A company can also prevent pilfering of key information by cutting a project into pieces and shuffling the parts piecemeal to workers in different regions. Alcácer says this model can work like a "need-to-know" spy operation, in which certain information is assigned to specific employees, who are not privy to the whole picture.

Going Global

Expanding operations to another country brings a whole new set of complications, says Alcácer. For one, businesses that expand internationally need to adjust their offerings to a completely different market since each country has its own "knowledge profile."

"Companies often don't consider adapting products to the different markets," he says. "Successful companies that expand assume that by doing the exact same thing they are doing in the home market, they will be successful overseas. But many companies don't understand that what works in one location may not work somewhere else. We tend to believe that technology has made us homogeneous, but distance matters. Countries are different; consumers are different. People in India are different than the people in the United States."

Vodafone learned that lesson the hard way. The London-based telecommunications venture initially forayed into Japan on a learning expedition to better understand the country's sophisticated consumers, but was soon captivated by the established market. The exploratory mission quickly morphed into sell mode. Vodafone bought handsets used in Europe in bulk and tried to introduce them in Japan. Unfortunately, Japanese consumers were hooked on a completely different technology, forcing Vodafone to abandon ship after a few rocky years.

"Vodafone needed to study the Japanese handset," Alcácer says. "When you enter a market to provide a service or product and try to learn at the same time, these two [goals] can be conflicting. You can successfully do both at the same time, but you need to be conscious of the two activities."

Another consideration for an international expansion is that the resources required are greatly magnified, and success might only make matters worse in the short run. "When you start to expand overseas, you often see a negative effect on your operations back home. You are literally going through growing pains, and the more quickly you grow, the more likely you are to have problems."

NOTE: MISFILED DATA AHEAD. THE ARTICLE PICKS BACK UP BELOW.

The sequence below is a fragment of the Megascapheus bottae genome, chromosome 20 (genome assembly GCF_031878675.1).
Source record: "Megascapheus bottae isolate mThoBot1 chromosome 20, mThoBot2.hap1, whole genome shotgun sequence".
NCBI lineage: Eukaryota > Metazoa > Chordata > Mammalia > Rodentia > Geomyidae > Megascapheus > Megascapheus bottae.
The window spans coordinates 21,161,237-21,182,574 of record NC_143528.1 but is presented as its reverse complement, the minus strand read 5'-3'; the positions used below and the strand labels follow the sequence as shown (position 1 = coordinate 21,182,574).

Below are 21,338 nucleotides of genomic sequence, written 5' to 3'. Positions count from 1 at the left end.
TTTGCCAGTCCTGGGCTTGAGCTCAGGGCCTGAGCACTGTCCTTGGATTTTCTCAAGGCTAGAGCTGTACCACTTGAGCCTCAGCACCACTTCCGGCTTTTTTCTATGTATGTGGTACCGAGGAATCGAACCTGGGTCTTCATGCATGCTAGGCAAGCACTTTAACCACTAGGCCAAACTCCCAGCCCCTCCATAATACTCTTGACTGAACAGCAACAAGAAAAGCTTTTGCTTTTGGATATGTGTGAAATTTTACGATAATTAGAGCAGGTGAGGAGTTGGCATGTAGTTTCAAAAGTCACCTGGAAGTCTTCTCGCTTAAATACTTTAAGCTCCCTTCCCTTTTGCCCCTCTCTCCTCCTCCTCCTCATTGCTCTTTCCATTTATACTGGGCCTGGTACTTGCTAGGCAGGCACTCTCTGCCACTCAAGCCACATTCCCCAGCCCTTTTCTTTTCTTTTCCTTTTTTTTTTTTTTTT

About the Author

Dina Gerdeman is a senior writer for Harvard Business School Working Knowledge

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    • Alain Sanouiller
    • Managing Director, Sanouiller Medical Pty Ltd
    My modest contribution would be that prior to expansion, a Company has to become very much aware of its own culture--thus all the implicit assumptions it makes about the outside world. Then it can adapt and open to others .
    • Steve Gorton
    • MD, Enabling Development Ltd
    "Countries are different; consumers are different. People in India are different than the people in the United States."

    And one of the main examples several years ago was the lack of awareness or even arrogance from Disney that they could transplant an American culture and approach into France with Eurodisney.

    Initially an expensive mistake they then learned some lessons for later expansion.

    The HSBC adverts in the UK do make a point of the differing country cultures etc
    • Caroline Mlambo
    I used to work for a large banking group and acquisitions that looked very good on paper were not so rosy after takeover due to failure to adapt to suit local requirements. The moulding of different staff cultures is also a very big challenge when there is a top down approach. I think smaller outfits are more fluid and are able to change drastically both service offerings and organisational cultures compared to large organisations. The red tape and bureaucracy hamper timely responsiveness to changing market conditions.
    • Rob Dietel
    • Vice Consul, British Consulate General - Boston
    Companies considering international expansion should also leverage resources available from government economic development agencies to navigate the variety of issues they may encounter. When a final decision is made, these same organizations can help accelerate market entry and facilitate introductions to key potential customers, suppliers, and more.
    • Saheel Shah
    • Manager, Infosys Limited
    "Countries are different; consumers are different. People in India are different than the people in the United States." - One of the examples that I have observed closely is Mac Donald restaurant chain. The restaurant has customized it's product (menu) offering to suit the locale culture. Not only is it successfuly changing it's brand image depending upon the cultural shift, such as offering of healthy food menu in USA, but it also capitalizes on perceptions of country people, such as placing itself as a upper middle range restaurant and college hang out place in India.
    • Kapil Kumar Sopory
    • Company Secretary, SMEC(India) Private Limited
    At the outset, a Company need to be in full control of the work taken up and likely to be taken up in and around its own area of operation. Once all available opportunities have been exploited and it is felt that further geographical areas could be tapped, selection of where to move to is very important. In particular if it is planned to expand to other countries.For success, global companies need to imbibe the local culture and the special requirements - tastes, etc. - of the natives. Then, the type of response expected from that government and all those who matter. Never need a thrust be planned where there is resistance and apathy towards external entrepreneurship.